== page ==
The legal challenge against the Manitoba government’s COVID-19 pandemic response by seven churches came down to one thing: science. The province's science held up in court, the churches’ didn’t.
Court of Queen’s Bench Justice Glenn Joyal released two rulings on the constitutional challenge Thursday. He had to decide whether the extraordinary measures taken by the province to curb the spread of COVID-19 during the second wave of the pandemic were a reasonable limit under Canada's Charter of Rights and Freedoms.
Before that, he had to assess whether the science the churches submitted could withstand the scrutiny of the court. It didn’t, mostly because it’s junk — similar to what often circulates on social media — to "prove" government did more harm than good through punishing "lockdowns."
The churches relied primarily on the testimony of Dr. Jay Bhattacharya, a U.S.-based expert in health economics with no real experience in epidemiology.
Judge dismisses Manitoba churches' challenge over COVID-19 restrictionsClick to Expand
Posted: 10:38 AM Oct. 21, 2021
COVID-19 public-health orders that restricted gatherings and limited the number of people permitted to attend in-person church services are not unconstitutional or undemocratic, a Manitoba court has ruled.
While the rules did restrict the freedoms of religious expression and peaceful assembly, they didn't infringe upon charter rights to liberty and equality and were justified as a pandemic response based on credible science, Court of Queen's Bench Chief Justice Glenn Joyal decided.
Bhattacharya was a co-author of the largely discredited "Great Barrington Declaration," a doctrine that argued government could have shielded the elderly and vulnerable from COVID-19, instead of taking broad measures such as closing retail stores and banning household visits.
One of the many flaws in the declaration is there is no practical way of separating the "vulnerable" from the "non-vulnerable" in society in a pandemic, given the complexities of how viruses impact people based on age, race, where they live, and what their medical conditions are.
"There was in the end, little in the evidence of Dr. Bhattacharya (or the cumulative evidence of all of the applicants’ witnesses) that would cause me to seriously doubt the science upon which Manitoba is relying," Joyal wrote in his 156-page ruling.
Church leaders argued COVID-19 is not a significant threat to most Manitobans and it’s no worse than the flu for people under the age of 70.
Joyal noted the evidence shows at least one-third of COVID-19 cases resulting in hospitalization or death occurred among people under the age of 60.
The applicants argued the novel coronavirus cannot spread through asymptomatic infection, a claim disputed by infectious disease experts around the world. They also argued less intrusive means could have been used to contain the virus but provided no credible alternative.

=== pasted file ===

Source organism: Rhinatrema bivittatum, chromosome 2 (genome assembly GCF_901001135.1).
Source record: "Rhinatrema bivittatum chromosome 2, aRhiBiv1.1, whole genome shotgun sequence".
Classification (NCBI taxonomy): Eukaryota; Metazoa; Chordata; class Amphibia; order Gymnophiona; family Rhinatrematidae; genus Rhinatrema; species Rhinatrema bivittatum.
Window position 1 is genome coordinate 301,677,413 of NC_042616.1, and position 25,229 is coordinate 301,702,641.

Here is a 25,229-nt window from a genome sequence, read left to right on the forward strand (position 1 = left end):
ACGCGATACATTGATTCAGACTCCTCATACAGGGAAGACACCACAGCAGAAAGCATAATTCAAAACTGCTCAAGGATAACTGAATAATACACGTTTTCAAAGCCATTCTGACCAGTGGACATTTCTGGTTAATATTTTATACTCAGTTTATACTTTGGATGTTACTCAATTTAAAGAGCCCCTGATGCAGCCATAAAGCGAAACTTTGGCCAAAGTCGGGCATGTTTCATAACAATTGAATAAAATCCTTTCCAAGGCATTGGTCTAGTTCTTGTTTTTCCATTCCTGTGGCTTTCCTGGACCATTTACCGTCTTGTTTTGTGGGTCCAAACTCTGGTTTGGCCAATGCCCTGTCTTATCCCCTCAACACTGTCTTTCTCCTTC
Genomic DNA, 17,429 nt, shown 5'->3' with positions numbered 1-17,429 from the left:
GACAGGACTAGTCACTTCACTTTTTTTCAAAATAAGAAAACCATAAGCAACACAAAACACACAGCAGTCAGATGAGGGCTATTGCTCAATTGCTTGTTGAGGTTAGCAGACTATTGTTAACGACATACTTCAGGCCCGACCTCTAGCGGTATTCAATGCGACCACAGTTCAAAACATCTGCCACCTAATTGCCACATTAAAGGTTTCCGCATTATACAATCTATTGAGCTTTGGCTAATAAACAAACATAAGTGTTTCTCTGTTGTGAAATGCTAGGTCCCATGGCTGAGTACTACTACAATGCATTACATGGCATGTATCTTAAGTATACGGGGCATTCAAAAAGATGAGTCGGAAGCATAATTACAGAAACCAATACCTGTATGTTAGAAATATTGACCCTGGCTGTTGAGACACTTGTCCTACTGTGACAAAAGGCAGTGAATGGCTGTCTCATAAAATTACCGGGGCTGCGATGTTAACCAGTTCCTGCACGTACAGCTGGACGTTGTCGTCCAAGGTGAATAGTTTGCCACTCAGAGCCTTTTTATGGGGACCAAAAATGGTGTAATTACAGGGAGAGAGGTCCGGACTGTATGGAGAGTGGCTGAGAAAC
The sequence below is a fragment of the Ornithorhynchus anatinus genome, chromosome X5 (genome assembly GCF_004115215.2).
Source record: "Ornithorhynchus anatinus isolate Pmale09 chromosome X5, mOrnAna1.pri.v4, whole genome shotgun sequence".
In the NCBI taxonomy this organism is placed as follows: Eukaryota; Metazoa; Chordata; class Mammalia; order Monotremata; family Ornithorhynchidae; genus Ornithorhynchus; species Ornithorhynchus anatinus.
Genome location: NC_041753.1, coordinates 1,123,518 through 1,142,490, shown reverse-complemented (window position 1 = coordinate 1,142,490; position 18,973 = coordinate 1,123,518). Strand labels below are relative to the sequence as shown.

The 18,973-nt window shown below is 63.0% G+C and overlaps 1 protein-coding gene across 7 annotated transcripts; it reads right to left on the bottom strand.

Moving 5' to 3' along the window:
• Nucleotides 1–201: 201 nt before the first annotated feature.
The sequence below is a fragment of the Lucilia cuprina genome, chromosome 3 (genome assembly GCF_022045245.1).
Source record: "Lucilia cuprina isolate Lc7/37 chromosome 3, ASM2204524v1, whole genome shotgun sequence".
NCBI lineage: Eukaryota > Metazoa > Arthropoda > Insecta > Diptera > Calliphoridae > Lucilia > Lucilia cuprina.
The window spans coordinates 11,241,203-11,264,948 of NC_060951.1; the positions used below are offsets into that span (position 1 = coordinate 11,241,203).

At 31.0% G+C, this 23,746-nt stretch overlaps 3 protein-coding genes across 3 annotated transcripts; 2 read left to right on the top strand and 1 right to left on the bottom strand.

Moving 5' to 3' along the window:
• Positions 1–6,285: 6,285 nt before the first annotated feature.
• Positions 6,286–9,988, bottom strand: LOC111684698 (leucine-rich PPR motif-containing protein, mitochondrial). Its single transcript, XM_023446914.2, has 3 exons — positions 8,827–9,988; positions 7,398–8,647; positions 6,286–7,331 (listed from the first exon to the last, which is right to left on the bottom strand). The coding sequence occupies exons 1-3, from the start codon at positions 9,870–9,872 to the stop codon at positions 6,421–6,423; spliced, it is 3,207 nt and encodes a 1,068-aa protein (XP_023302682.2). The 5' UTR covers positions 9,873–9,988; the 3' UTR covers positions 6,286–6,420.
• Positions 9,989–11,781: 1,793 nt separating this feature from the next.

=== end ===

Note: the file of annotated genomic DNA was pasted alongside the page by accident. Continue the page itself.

By contrast, the science relied upon by the province was "sound" and "credible," Joyal found. Scientific methods to assess severe illness, mortality risks, community infection, and transmission were based on widely accepted research from around the world, the Manitoba judge wrote.
Part of the reason the churches failed to convince the court their religious rights were being violated is because the public health orders didn’t target religion: they targeted the physical interaction of people and the risks associated with prolonged, indoor contact.
Whether that interaction occurred in a church or a movie theatre was immaterial. What mattered is whether the province took reasonable and science-based steps to mitigate the spread of a virus to reduce severe illness and hospitalizations.
From a legal perspective, Joyal had to determine whether those steps were proportionate and whether the benefits outweighed the harm. He had to assess whether there was "minimal impairment" to people’s rights, while relying on Supreme Court of Canada case law for guidance.
Among other things, the top court says government is owed deference in emergency situations such as a pandemic when it comes to striking the right balance between public health orders and charter rights.
That doesn't mean people's constitutional rights are suspended; it simply means government must attempt to use the least intrusive means to achieve its public health objectives, with some wiggle room. According to Joyal, the province of Manitoba did that.
Public health officials had to act quickly in the face of rapidly escalating infections during the second wave. They didn't have the luxury of trial-and-error decision making, wrote Joyal.
In the end, they used reasonable limits under the law that are justified in a free and democratic society. Case closed.
Tom has been covering Manitoba politics since the early 1990s and joined the Winnipeg Free Press news team in 2019.